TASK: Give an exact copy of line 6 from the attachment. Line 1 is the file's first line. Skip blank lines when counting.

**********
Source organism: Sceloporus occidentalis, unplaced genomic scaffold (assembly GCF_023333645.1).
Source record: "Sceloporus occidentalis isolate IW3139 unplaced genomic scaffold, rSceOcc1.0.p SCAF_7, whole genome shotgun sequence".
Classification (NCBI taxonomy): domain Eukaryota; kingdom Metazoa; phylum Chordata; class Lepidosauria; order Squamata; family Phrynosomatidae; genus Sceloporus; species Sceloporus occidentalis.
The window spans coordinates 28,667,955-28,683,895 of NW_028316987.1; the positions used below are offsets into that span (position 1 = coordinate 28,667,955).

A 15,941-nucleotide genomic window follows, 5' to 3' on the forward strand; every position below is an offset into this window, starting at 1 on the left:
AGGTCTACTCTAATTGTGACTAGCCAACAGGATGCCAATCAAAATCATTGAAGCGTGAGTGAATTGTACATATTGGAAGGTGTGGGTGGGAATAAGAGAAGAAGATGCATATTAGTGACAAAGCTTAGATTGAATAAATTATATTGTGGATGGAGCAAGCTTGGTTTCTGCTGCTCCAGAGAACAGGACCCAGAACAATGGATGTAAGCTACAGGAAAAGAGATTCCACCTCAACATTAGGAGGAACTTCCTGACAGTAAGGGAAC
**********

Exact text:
AGGTCTACTCTAATTGTGACTAGCCAACAGGATGCCAATCAAAATCATTGAAGCGTGAGTGAATTGTACATATTGGAAGGTGTGGGTGGGAATAAGAGAAGAAGATGCATATTAGTGACAAAGCTTAGATTGAATAAATTATATTGTGGATGGAGCAAGCTTGGTTTCTGCTGCTCCAGAGAACAGGACCCAGAACAATGGATGTAAGCTACAGGAAAAGAGATTCCACCTCAACATTAGGAGGAACTTCCTGACAGTAAGGGAAC